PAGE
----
• Develop novel technologies to stimulate nutrient recovery for nitrogen and phosphorus in water systems.
  • Demonstrate varied nutrient recovery options to test, validate, assess, evaluate and better understanding of recovery technologies.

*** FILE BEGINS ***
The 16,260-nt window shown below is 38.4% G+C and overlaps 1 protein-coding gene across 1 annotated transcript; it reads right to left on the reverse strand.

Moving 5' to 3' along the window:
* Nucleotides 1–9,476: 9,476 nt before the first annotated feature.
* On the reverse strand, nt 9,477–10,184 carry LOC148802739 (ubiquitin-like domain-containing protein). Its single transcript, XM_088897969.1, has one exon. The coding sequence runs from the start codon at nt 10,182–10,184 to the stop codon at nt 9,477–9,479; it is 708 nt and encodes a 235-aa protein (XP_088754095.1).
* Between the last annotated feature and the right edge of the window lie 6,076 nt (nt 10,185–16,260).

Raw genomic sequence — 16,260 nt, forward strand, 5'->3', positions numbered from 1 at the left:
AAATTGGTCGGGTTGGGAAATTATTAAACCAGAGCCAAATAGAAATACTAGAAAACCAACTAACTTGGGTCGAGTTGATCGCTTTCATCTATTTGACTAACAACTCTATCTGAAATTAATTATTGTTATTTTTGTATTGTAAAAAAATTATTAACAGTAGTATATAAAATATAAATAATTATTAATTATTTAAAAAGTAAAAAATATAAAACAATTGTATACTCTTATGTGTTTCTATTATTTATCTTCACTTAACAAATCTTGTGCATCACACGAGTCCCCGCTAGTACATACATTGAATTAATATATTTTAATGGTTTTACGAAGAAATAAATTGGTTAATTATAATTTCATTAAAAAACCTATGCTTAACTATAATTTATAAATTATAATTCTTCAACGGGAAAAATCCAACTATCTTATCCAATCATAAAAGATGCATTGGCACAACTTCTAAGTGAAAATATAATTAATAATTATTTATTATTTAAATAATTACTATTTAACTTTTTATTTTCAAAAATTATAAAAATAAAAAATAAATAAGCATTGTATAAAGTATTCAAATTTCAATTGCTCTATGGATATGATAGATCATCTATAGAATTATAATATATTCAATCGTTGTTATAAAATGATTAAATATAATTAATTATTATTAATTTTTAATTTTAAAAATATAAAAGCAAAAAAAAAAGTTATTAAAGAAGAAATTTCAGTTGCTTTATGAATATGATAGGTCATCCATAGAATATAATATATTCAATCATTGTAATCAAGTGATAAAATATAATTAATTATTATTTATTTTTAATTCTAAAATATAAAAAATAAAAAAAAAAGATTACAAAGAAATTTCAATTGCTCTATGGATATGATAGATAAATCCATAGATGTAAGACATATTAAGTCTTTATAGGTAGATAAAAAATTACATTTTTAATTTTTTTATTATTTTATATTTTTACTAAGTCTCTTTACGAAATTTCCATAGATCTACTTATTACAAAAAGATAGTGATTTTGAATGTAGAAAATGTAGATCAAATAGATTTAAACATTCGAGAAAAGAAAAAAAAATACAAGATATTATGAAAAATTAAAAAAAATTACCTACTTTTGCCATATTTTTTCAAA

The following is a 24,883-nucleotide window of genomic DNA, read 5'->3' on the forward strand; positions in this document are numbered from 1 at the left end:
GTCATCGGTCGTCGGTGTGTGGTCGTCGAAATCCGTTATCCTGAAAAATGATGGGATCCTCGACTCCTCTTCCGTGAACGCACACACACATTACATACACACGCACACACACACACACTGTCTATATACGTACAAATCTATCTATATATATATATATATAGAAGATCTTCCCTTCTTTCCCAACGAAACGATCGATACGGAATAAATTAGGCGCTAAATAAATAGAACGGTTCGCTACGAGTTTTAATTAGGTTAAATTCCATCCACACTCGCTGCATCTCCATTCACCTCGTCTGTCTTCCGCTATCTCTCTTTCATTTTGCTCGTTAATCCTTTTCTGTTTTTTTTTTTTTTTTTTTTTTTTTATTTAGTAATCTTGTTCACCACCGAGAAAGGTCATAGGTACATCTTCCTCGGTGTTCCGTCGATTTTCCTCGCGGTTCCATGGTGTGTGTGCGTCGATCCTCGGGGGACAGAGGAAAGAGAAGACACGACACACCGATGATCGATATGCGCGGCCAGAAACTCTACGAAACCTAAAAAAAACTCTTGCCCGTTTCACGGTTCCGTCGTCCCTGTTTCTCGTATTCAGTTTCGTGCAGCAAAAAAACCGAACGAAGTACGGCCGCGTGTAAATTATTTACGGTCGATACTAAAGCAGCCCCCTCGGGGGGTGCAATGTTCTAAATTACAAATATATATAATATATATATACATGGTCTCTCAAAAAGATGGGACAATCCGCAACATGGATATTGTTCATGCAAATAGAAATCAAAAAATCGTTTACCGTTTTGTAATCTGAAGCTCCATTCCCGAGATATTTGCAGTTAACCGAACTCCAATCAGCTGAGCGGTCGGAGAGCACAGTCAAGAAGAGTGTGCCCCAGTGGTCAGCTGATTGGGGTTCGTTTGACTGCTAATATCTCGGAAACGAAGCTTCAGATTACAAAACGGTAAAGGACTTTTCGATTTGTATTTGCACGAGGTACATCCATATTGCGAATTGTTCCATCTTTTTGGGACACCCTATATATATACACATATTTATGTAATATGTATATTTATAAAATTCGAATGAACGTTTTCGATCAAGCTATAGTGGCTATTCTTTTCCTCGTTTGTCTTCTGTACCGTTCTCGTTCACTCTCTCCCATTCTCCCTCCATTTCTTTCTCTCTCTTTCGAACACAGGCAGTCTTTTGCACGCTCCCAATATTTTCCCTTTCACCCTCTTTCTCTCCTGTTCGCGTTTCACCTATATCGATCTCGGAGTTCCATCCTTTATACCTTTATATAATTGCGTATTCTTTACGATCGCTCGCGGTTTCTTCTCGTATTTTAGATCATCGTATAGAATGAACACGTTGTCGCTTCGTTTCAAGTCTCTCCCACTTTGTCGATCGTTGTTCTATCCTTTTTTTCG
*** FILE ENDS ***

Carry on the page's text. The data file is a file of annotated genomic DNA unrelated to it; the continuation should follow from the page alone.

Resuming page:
Conclusion: In conclusion, Global Nutrient Recovery Systems market is projected to exhibit rapid growth over the coming years owing to the strict government regulations on discharge of Nitrogen or Phosphorus into the water bodies. The nutrient recovery systems are increasingly adopted as a preferred option over conventional systems due to operational and economic benefits along with lower environmental impact. With shifting global paradigm towards circular economy, the recovery of major macronutrients such as N, P and K from wastewater is acting as an additional revenue stream for municipalities around the globe, wherein they assist agribusiness with required nutrients for farming. Consequently, different commercial end products (Struvite fertilizer, Calcium‐phosphate, Magnesium‐phosphate, etc.) obtained along with treated water is emanating huge growth opportunities for nutrient recovery systems across the globe.